Another reason why landlords in the city say they are nervous about renting property to unmarried couples is the fear that these may be runaway lovers, which could lead to legal and police complications for the landlords. Flat owners we spoke to argue that their refusal to rent a place out to couples in live-in relationships is nothing more than a way of avoiding a host of potential problems. Interestingly, the same justification is used for refusing accommodation to a group of bachelors, single unmarried women, and people from minority communities.
Part of the problem is that the legal status of live-in relationships is ambiguous. As per the fundamental rights granted under Article 21 of the Constitution of India, all citizens have a right to life and personal liberty. This could thus apply to couples in a live-in relationship. Section 114 of the Indian Evidence Act, 1872, reads that where independent evidence of solemnization of marriage is not available, it will be presumed to be a valid marriage by continuous cohabitation between the parties unless the contrary is proved. The Domestic Violence Act 2005 also includes within its purview live-in relationships by citing that a woman having “a relationship in the nature of marriage” with a man can go to court if abused. Since this covers economic abuse, it affords women protection in case of a violation of their financial rights.
She believes that brokers and landlords who rent places out to such couples are complicit in promoting a “sinful lifestyle”. By giving these couples a place to stay in, they enable them to continue with a lifestyle which she firmly believes is, “a Western product, it isn’t Indian.”
Advocate N.Sonwane, 32, who lives in with his partner in Andheri, points out that currently there is no law for live-in relationships in India, but that on November 28, 2013, the Supreme Court had held that a live-in relationship is neither a crime nor a sin, while asking Parliament to frame a law for protection of women in such relationships and for children born out of them. “If two sound-minded adults of the opposite sex decide to live together without getting married, the question of a criminal offense does not arise. However, since there are no particular laws to protect live-in couples we can’t do anything specifically in courts when they are thrown out on moral grounds,” he says, adding that as per the law, the children of such couples are considered ‘illegitimate’. However, lawmakers are now fighting to give them legal status. “The law will help but it won’t make a difference unless mindsets are changed,” says Sonwane.
That does seem to be the case with Leelaben Patel, a 58-year old flat owner in Ghatkopar. “Laws have their own place but society also has some other rules which everyone must follow,” she candidly says. She believes that brokers and landlords who rent places out to such couples are complicit in promoting a “sinful lifestyle”. By giving these couples a place to stay in, they enable them to continue with a lifestyle which she firmly believes is, “a Western product, it isn’t Indian.” She wonders how these brokers and agents help these couples, because ,“unmarried boys and girls should not be allowed to live together and do whatever they want”. According to her, some housing agents are so focused on getting rent that they fail to take a moral stand against the dissolute activities of such couples.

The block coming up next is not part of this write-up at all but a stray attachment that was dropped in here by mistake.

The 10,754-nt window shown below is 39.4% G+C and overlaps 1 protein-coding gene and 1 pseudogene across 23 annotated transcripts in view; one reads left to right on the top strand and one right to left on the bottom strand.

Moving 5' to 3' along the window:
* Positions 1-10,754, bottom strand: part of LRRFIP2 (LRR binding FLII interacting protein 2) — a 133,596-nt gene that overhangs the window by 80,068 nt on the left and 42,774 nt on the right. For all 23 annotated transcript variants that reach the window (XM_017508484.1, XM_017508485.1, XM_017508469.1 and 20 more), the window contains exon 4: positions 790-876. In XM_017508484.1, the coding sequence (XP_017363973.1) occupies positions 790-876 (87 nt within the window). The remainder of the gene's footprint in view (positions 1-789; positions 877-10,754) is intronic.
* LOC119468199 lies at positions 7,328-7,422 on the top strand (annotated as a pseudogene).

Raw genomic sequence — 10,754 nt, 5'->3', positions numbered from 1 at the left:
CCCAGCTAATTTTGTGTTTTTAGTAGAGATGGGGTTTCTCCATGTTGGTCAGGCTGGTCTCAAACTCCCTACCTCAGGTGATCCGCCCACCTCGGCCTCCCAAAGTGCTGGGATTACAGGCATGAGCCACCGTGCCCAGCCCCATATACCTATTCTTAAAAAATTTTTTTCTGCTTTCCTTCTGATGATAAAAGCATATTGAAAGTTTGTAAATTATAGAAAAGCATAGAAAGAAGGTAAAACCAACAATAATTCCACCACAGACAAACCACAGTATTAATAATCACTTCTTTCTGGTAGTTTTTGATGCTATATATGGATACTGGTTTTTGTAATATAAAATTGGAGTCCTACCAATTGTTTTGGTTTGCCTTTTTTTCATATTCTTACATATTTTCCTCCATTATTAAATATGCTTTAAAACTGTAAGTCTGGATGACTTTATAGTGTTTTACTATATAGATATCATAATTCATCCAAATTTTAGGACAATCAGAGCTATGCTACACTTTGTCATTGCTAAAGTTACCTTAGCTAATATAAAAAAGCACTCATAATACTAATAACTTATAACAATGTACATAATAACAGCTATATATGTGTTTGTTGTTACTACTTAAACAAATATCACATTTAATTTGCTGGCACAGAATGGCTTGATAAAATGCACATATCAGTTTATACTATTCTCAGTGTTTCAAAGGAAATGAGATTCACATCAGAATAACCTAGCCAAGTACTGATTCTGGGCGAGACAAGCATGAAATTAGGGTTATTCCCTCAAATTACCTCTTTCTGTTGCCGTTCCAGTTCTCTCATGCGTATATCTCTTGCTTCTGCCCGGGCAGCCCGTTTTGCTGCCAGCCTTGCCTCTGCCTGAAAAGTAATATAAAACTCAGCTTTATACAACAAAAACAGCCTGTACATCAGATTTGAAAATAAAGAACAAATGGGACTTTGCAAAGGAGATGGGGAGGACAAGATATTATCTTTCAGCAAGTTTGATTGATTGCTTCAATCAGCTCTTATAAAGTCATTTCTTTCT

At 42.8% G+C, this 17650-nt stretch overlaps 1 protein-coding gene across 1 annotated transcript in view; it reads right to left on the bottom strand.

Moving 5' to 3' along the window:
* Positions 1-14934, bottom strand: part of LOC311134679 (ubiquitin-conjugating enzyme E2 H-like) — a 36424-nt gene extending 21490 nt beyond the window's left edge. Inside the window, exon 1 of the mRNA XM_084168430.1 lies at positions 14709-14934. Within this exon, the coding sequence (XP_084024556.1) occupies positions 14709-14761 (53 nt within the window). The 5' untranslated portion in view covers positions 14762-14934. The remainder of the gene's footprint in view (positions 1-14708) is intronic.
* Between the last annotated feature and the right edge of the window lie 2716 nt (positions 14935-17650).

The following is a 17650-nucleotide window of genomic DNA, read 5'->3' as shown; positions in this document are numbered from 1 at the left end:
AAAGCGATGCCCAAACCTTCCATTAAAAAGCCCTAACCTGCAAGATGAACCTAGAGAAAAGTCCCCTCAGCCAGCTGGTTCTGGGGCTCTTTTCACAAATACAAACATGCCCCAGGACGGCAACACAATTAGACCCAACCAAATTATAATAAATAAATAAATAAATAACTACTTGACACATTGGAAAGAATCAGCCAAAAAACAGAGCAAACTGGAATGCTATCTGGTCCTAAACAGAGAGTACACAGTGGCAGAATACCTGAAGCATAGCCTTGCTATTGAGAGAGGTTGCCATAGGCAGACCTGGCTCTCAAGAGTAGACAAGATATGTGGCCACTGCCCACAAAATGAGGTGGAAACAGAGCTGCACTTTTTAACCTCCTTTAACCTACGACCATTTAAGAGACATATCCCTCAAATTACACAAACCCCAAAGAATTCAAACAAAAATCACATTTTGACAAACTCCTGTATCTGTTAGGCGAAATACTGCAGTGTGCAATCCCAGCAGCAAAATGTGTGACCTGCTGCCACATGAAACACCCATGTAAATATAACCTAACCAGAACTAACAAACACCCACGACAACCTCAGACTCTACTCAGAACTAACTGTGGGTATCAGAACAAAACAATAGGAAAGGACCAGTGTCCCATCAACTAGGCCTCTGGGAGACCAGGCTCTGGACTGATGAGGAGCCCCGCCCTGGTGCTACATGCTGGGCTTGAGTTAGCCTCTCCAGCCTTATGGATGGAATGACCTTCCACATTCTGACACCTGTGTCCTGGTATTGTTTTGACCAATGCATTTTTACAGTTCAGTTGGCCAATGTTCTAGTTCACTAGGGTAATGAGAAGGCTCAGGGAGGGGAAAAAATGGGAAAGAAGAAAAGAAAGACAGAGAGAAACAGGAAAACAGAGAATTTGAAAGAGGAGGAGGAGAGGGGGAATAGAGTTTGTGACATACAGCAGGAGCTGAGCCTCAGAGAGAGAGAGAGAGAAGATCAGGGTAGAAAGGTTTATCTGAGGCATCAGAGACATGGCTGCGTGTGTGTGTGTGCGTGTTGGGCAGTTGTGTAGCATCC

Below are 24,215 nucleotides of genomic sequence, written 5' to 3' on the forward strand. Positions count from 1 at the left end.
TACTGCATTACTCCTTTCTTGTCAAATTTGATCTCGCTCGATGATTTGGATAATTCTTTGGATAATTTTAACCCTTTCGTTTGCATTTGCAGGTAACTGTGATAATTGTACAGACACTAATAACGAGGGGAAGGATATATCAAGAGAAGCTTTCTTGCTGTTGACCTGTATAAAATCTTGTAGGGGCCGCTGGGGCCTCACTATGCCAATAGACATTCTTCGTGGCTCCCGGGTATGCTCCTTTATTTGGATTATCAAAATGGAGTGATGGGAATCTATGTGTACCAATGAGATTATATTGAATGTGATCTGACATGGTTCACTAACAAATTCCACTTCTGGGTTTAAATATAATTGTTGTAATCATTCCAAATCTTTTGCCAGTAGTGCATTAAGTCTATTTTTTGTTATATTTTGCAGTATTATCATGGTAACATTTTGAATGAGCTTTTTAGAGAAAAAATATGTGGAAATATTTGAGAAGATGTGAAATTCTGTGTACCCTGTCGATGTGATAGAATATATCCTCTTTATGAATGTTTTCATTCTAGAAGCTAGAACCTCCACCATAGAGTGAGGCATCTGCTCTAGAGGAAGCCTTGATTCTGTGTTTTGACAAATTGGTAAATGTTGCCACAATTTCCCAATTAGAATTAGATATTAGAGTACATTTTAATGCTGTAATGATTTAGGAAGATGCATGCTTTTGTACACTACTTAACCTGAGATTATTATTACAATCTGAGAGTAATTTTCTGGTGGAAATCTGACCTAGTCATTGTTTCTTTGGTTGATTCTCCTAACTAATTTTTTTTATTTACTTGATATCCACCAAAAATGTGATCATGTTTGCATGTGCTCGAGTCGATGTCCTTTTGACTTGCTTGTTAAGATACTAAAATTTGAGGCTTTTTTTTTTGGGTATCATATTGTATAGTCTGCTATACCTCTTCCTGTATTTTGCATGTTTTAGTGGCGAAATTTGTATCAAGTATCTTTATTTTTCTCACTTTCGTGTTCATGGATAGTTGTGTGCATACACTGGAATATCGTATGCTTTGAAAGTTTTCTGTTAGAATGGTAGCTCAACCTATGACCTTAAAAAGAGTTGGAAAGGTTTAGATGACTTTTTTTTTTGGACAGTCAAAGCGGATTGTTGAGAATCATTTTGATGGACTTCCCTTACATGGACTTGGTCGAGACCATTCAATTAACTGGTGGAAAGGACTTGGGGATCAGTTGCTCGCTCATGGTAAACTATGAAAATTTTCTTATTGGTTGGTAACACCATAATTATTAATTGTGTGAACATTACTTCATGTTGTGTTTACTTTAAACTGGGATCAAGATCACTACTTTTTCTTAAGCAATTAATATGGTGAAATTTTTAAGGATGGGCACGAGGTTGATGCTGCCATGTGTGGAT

Still, the growing number of live-in couples in the city is a sign that obviously some landlords and brokers are receptive to the concept. As Ranjit, a 57-year old flat owner in Dadar explains, “This is purely a business arrangement and that’s why most of the brokers I know don’t bother about the religion or marital status of tenants, as long as they keep paying their rent on time.” Ranjit says he would not mind renting out his house to two unmarried people in a live-in relationship, even if they belonged to different religious faiths. He seems to sympathise with them when he says, “It’s difficult enough to find a place in Mumbai what with so many migrants looking for affordable flats and rooms on rent. Why should I make it worse for any of my customers by forcing them to adhere to unnecessary rules and standards? They are my tenants, not my children.”
Shruti and Rohit, both 40-something lecturers who stay in Bandra, have been living together for the past 15 years. They shifted to Mumbai seven years ago and before that they lived together in Pune for eight years. Their experience of Mumbai has been positive as they find it to be a city that accommodates offbeat lifestyles quite easily. “Mumbai gives you a kind of anonymity that you won’t find anywhere else in India. People are busy here and no one is interested in your personal life,” says Rohit. “Even our neighbours, who would earlier threaten to complain to the police about us, have now become used to living next door to a live-in couple!”
Perhaps in the future, that will mean many more such happy endings for unmarried couples in the city.
*Names of all the couples have been changed to protect identity